information is given other than that they lead down to the chamber with the statue (where the PCs already are standing). Stairs that lead down also lead up. I don’t know about you, but I’ve yet to meet a party that didn’t explore every direction. It’s kind of lame as a DM to have to say, “Uh. I guess it doesn’t go anywhere (or the passageway is blocked by rubble).”





- Rico
Heh. You don't have to be NEARLY that polite when you disagree with me. Though I do appreciate it.

Alas, some improvisation is a necessary part of DMing. I thought the things I didn't specify didn't need to be specified, because I figured they could be inferred or made up on the spot:

1) Safe assumption is that the sewer water is not moving at all, because it's an old, unused sewer. I decided detailing it would seem unnecessarily pedantic. Then again, there's no reason you can't make the water be moving if it fits with your plan for the encounter. In this case, I didn't want to say "no it's not happening," so as to deny you the freedom to make it happen if you wanted it to.

2) I'm with you on the ceiling height thing, though the standard assumption in a dungeon is the same as the width (in this case very appropriate since the halls are meant to be tentacles) or 10-20 feet. Sorry I didn't make that clear. But this is one of those cases where maybe you as a DM don't want the heroes to be able to get up to a 20 ft ceiling and thus out of threat range. I would like you to have the freedom to do that.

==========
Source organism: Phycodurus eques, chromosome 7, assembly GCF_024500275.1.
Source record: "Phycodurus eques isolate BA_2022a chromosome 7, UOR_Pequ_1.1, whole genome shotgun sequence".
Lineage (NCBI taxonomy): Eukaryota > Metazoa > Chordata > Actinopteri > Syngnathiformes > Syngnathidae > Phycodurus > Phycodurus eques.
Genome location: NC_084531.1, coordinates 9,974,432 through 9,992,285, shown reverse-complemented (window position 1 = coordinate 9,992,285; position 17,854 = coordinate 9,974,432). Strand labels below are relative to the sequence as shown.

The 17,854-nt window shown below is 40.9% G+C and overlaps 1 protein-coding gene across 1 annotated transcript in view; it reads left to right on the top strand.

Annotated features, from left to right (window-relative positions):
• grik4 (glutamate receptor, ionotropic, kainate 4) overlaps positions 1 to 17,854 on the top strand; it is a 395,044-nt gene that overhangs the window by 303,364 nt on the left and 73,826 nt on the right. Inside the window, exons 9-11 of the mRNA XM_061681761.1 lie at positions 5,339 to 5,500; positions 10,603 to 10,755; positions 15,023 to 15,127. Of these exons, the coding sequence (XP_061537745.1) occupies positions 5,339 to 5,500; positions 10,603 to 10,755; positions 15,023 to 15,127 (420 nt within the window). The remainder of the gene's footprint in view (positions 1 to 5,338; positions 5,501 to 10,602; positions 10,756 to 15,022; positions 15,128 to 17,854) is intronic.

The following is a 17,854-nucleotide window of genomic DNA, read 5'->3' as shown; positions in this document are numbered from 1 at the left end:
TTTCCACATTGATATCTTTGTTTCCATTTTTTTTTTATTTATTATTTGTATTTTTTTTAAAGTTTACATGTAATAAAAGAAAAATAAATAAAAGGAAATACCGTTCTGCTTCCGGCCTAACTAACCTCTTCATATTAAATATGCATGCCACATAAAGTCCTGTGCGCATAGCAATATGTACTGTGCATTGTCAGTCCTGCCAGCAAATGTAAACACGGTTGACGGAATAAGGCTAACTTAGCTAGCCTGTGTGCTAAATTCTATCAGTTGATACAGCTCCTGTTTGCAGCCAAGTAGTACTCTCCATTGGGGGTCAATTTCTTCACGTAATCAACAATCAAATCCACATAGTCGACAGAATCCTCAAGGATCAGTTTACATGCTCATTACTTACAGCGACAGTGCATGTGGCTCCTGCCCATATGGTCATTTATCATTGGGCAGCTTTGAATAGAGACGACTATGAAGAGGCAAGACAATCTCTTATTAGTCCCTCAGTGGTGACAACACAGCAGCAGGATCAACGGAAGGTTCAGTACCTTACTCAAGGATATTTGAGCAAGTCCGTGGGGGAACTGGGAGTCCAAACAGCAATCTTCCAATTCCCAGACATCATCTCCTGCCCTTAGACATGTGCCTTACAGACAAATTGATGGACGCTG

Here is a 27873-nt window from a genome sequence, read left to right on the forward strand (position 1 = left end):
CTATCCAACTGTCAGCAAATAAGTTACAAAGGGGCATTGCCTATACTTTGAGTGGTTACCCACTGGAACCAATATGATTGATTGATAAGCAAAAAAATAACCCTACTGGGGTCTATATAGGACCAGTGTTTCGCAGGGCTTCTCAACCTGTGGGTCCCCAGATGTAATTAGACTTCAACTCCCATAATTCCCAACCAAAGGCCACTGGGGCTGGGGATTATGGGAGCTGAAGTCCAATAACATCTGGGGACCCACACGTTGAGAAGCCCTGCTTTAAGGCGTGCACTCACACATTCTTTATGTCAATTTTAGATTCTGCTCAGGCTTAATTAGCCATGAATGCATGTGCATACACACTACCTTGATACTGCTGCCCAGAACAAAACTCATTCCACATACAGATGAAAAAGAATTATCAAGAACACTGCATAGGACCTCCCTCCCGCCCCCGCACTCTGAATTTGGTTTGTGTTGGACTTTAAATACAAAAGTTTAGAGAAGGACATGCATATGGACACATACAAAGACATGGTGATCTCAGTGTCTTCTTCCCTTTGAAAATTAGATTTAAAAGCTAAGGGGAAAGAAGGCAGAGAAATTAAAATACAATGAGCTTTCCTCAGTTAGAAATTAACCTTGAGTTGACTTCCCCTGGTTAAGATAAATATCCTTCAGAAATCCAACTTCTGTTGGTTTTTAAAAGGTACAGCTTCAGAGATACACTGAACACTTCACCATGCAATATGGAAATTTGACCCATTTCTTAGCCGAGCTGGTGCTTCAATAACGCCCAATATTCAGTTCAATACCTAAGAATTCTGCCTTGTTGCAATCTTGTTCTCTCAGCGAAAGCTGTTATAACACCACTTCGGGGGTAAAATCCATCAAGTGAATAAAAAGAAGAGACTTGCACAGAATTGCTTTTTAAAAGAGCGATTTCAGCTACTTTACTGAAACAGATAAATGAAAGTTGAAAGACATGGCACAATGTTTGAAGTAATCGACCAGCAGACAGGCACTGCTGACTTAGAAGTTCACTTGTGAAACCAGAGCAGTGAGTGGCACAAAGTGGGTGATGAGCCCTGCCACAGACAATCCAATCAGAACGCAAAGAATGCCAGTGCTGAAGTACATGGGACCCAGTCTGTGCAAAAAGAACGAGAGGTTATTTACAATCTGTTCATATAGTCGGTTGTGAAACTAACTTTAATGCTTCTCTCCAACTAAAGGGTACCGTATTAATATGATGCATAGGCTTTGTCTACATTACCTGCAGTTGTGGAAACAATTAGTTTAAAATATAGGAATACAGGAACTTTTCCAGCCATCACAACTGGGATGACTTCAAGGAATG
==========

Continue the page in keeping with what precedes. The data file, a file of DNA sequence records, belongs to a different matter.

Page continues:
3) Falling does NOT consume movement. If it did, and pcs could only fall 6 spaces a round (or 12 if they double fall), then the feather fall spell would be pretty redundant. I think the rules specify how far you fall in a single round, which is something like 1000 feet or 200 squares (how's that for wonky physics?). Then again (and I'm pretty sure the adventure does say this--or at least I wrote it that way in my submittal), the slimes' "death from above" attack is a charge, which always ends a turn. So they're not moving after they drop from the ceiling.

4) I'm not sure why the canoe thing got cut off--like as not it's a printing error. On my original map, there's a clear canoe there.